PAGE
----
People gain when they trade voluntarily. When free, unrestricted exchange takes place, value or wealth is created. Nations that trade will increase their economic well-being.

How can teachers infuse the core curriculum with these basic economic principles? Below is a core Utah standard from the course Geography for Life, a ninth grade required class. The core standard states: "Students will understand and demonstrate the geographical interconnectedness of history, political science, sociology, anthropology, and economics of world regions." One learning objective for this standard is "Explore why societies organize available resources for the production of goods and services." The student performance objective reflects the goal of the learning objective: "Illustrate how the unequal distribution of resources affects economic development and relationships."

The standard and objectives present the opportunity to infuse the instruction of absolute and comparative advantage into the core curriculum. Absolute and comparative advantage are the basic economic concepts upon which the voluntary trade principle is based.

As an introduction to the concepts, you might walk the class through the following scenario: Suppose that two isolated island nations (ABBA and ZARIN) exist somewhere in the Pacific Ocean. The people and islands are similar, but they may have different natural resources. Perhaps the human resources are not identical or different tools are needed for survival.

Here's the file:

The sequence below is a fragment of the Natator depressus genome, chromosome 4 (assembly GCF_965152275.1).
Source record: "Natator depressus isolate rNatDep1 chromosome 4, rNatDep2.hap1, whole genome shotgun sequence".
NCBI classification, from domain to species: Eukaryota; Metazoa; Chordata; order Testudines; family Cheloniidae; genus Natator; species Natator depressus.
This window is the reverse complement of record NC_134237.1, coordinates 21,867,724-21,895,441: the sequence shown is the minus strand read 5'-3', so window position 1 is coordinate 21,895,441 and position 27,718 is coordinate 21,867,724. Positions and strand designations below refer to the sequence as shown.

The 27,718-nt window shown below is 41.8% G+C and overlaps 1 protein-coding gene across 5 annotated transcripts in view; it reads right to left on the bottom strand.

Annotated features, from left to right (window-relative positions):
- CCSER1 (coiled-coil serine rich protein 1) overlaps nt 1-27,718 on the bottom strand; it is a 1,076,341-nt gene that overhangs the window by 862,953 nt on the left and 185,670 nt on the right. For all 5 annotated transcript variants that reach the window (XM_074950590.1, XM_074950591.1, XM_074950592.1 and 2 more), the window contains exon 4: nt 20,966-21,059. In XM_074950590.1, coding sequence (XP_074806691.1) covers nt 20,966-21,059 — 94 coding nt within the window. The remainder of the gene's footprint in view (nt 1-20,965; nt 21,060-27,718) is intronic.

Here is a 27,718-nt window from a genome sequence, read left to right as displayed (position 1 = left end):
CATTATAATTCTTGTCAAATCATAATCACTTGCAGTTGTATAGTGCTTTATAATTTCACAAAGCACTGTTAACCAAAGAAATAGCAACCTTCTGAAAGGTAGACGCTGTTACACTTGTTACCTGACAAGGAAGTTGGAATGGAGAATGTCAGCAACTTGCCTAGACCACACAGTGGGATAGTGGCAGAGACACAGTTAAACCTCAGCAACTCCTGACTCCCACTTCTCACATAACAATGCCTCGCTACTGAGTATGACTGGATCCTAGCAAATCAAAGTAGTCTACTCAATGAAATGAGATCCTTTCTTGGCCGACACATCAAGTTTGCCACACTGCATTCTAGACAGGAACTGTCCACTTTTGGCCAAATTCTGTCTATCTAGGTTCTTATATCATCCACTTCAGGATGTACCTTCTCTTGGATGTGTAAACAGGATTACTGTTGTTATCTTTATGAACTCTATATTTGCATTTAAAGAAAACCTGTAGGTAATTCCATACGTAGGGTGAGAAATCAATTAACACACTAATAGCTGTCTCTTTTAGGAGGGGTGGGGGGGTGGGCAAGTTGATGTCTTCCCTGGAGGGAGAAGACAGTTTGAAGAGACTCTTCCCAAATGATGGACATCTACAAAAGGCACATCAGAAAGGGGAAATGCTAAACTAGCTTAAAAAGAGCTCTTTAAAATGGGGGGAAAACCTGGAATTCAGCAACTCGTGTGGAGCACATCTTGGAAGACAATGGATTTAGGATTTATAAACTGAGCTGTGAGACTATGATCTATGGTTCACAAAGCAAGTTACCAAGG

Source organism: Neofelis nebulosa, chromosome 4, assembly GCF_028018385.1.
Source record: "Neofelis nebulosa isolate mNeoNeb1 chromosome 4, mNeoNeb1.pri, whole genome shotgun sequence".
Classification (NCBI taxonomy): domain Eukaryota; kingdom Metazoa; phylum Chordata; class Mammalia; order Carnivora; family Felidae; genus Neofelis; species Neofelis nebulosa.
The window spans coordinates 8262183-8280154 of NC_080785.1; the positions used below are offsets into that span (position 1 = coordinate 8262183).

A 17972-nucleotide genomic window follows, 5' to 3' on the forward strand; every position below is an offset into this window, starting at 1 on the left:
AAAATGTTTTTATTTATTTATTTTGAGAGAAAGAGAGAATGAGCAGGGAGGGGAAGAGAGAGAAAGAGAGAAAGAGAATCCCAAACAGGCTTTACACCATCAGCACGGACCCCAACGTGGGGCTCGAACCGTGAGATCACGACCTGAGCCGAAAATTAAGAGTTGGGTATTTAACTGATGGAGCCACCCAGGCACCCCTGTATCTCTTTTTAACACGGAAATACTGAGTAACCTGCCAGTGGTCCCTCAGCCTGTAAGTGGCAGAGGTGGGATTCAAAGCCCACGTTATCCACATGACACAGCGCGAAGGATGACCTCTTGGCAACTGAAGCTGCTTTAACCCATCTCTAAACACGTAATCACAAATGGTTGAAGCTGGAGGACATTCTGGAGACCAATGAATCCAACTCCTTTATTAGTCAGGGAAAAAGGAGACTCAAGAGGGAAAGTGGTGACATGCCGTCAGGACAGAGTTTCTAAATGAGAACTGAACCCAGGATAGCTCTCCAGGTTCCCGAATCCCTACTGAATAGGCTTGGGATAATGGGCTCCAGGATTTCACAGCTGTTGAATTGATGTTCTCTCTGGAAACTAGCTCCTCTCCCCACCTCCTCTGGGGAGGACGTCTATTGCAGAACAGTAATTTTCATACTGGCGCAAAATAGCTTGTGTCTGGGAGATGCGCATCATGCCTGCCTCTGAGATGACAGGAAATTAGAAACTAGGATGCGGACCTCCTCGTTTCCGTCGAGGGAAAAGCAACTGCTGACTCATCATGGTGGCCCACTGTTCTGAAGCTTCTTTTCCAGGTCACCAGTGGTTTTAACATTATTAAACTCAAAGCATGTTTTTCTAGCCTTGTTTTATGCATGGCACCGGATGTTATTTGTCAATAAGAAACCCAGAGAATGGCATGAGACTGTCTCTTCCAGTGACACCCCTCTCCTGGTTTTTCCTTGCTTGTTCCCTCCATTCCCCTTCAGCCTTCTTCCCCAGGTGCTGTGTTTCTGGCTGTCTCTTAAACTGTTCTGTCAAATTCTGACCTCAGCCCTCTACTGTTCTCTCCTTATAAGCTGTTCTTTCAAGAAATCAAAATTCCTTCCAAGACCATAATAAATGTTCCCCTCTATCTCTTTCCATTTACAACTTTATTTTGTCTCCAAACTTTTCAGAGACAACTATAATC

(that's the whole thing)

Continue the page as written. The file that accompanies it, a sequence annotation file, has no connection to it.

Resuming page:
Both the island of ABBA and the island of ZARIN must produce one unit of fish and one unit of figs to survive each day. Every day, the islanders must work to produce the required amount of food. The illustration that follows identifies each island and the number of hours of productive activity that is needed to bring forth the required quantities of fish and figs.

Abba vs. Zarin

You can see that the island of ABBA can produce both fish and figs in fewer hours. This means that the island of ABBA has an absolute advantage in the production of both fish and figs over the island of ZARIN.

The AmosWEB Economic GLOSS*arama (a useful online economic glossary) provides us with the following definitions of absolute and comparative advantage:

"Absolute Advantage: The general ability to produce more goods using fewer resources. This idea of absolute advantage is important for trading that occurs between both people and nations. A nation can get an absolute advantage from an advanced level of technology or from higher quality resources. For a person, an absolute advantage can result from natural abilities or from the acquisition of human capital (education, training, or experience)."